Reducing stress and managing your emotional state is sound advice for keeping your heart healthy. Strategies to reduce your heart attack risk can also teach you how to live well.
Perhaps it’s not surprising that feelings, especially stress, fatigue, depression or anxiety, can have a profound impact on the heart. Studies have shown that intensely negative emotions, especially from major life events like losing jobs or loved ones, are risk factors for stress and anxiety—and it’s these emotional states are shown to be risk factors for a heart attack.
Case in point: in addition to addressing diet and exercise habits, preventive cardiology programs will also screen patients for stress, anxiety and depression, to proactively identify ways to help prevent potential heart troubles later. Other risk factors for heart problems include lifestyle challenges such as overbearing schedules and social isolation, and attitudinal factors such as pervasive anger or hostility.
So, why does stress, depression or anger take a toll on our heart health? There are multiple aspects of physical and psychological responses at work:
- Stress has an effect on our body, and when it’s intense or negative, like fear or anxiety, it then triggers the release of hormones.
- Some of these hormonal releases are nature’s way of helping us protect ourselves, but others can put further stress on the heart and blood vessels.
- Hormones induced by stress and highly charged emotional states cause physical irritation, or in other words, inflammation.
- The effect on blood vessels can lead to results like raising blood pressure or and an abnormal heart rhythm. These symptoms can in turn cause more worrisome feelings that can ultimately set off the response cycle all over again.
- Another response-related issue is how we sometimes choose a negative or harmful habit to help us cope with stressful situations. Common examples include eating or drinking too much, or smoking cigarettes.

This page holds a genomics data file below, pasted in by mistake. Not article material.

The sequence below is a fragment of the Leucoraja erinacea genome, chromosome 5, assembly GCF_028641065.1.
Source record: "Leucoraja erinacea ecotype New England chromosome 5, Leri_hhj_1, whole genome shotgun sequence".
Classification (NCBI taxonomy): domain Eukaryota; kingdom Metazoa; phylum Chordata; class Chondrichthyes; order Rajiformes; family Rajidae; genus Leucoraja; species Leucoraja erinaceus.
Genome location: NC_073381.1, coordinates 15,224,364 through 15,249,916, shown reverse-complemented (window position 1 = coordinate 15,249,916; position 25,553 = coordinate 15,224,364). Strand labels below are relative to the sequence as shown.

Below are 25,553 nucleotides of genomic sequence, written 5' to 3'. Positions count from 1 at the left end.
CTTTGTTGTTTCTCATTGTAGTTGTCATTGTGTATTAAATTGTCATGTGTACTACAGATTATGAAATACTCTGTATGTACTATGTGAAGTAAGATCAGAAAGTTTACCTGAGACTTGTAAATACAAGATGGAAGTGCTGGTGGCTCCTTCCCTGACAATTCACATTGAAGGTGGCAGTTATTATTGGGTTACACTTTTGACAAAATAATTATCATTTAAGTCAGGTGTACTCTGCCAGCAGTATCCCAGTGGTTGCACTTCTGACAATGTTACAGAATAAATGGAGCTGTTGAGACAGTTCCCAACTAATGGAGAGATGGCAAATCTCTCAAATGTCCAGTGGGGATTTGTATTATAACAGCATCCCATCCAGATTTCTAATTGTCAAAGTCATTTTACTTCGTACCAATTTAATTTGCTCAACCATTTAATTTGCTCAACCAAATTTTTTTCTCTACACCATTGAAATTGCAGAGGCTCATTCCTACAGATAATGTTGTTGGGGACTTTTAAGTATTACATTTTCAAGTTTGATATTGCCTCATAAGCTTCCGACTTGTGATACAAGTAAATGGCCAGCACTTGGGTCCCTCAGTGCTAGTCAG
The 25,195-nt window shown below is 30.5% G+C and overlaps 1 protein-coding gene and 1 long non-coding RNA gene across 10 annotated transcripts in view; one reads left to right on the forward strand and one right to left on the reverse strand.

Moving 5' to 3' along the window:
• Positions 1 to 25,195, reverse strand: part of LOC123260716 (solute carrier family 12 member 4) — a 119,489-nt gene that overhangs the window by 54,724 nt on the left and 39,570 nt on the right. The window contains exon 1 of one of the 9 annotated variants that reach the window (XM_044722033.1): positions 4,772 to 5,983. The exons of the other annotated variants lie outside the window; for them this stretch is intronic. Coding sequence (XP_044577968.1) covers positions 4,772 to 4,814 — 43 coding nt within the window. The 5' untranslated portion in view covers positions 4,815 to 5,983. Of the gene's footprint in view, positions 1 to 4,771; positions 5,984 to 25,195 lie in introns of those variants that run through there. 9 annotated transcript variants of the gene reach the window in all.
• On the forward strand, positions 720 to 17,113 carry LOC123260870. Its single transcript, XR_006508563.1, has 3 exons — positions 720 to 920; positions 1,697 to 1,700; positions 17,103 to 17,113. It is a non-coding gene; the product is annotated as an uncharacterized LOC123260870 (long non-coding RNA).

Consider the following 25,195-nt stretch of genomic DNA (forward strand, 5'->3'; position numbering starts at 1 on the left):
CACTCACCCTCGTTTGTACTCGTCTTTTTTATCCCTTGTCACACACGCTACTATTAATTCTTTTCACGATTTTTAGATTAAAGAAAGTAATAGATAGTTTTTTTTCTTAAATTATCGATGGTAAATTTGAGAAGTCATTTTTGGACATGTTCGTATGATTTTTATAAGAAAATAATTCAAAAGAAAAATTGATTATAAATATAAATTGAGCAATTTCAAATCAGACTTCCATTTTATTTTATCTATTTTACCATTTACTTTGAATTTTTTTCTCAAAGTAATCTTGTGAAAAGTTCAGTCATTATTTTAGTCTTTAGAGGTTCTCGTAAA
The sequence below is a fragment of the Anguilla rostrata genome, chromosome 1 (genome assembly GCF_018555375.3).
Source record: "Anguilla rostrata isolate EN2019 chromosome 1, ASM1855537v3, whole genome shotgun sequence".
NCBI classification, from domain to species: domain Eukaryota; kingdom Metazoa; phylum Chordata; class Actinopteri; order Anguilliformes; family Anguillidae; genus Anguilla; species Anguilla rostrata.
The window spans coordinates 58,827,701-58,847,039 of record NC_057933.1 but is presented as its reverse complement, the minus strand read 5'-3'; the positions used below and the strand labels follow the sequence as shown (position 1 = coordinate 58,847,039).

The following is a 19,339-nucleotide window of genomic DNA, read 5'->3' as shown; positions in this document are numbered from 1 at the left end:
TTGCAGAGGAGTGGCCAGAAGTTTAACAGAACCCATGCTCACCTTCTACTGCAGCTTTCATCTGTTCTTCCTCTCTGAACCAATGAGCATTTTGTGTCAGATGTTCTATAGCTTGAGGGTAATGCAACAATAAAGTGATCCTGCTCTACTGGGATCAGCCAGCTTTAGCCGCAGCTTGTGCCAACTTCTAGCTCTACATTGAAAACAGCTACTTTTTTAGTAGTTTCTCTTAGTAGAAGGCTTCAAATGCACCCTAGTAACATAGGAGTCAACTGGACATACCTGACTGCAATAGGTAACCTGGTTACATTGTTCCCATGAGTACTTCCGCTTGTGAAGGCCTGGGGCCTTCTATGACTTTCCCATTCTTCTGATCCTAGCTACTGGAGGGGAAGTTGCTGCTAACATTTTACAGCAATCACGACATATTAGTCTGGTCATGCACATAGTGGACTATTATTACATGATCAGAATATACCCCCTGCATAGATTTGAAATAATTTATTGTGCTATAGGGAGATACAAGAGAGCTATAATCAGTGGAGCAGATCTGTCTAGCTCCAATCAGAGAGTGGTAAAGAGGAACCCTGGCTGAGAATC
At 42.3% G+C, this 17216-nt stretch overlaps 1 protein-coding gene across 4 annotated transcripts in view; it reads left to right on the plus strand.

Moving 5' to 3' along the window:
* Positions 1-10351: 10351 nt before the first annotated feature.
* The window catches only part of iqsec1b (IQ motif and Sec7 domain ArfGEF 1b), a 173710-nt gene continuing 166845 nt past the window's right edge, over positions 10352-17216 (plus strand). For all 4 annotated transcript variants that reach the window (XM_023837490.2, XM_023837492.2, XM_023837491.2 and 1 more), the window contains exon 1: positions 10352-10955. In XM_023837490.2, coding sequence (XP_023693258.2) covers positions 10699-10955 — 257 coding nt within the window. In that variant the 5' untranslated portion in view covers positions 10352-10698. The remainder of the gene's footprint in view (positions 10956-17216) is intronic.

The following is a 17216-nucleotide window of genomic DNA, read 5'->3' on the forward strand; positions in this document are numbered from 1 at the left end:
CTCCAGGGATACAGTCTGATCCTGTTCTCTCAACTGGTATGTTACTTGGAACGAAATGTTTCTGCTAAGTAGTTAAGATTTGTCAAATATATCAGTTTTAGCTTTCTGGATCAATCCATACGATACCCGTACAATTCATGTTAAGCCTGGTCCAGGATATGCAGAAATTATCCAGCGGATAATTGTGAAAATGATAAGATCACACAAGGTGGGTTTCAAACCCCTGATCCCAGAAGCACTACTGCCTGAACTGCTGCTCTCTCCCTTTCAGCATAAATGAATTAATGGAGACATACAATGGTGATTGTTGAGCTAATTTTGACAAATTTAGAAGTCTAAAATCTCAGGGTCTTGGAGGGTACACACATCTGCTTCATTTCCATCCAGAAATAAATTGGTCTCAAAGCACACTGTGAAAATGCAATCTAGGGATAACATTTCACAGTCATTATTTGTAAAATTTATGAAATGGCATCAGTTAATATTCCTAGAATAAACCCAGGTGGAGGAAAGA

- On the reverse, feelings of depression or anxiety can trigger more of a shutting down, or lack of motivation to push through, leading to self-isolation, inactivity, vegging out on the sofa with a snack and the remote, etc.
Heart Healthy Ways to Live Well
- Seek Connection and Community. Knowing that loneliness and separation from friends and family cause difficulty and sadness, make it a priority to get out and if possible contribute. Something as simple as a monthly volunteer opportunity or calling an old friend who lives across the country, can take you out of the rut of staying home alone and feeling the stress of isolation.
- Don’t Sweat the Small Stuff. Anger management is a real thing! Being regularly angry, hostile or confrontational has been associated with earlier heart disease, higher blood pressure and irregular heart rhythms. Triggers can’t always be avoided, and workplace pressures can add up, so the big idea here is to learn to let things go. Take positive steps to deal with anger, look for logical ways to assess situations instead of instant judgements, and make it a point to reap the benefits of teamwork and collaboration.
- Practice Mindfulness. Whether a formal technique or simply a habit, the practice of mindfulness has been developed in some cultures for thousands of years. It requires paying attention to the reality of the moment, and not letting your thoughts and assumptions run away with you. Like meditation, the relaxation associated with “living in the present moment” has been shown to improve and reduce stress and anxiety. Other doorways to more mindfulness can be doing yoga or spending time in nature.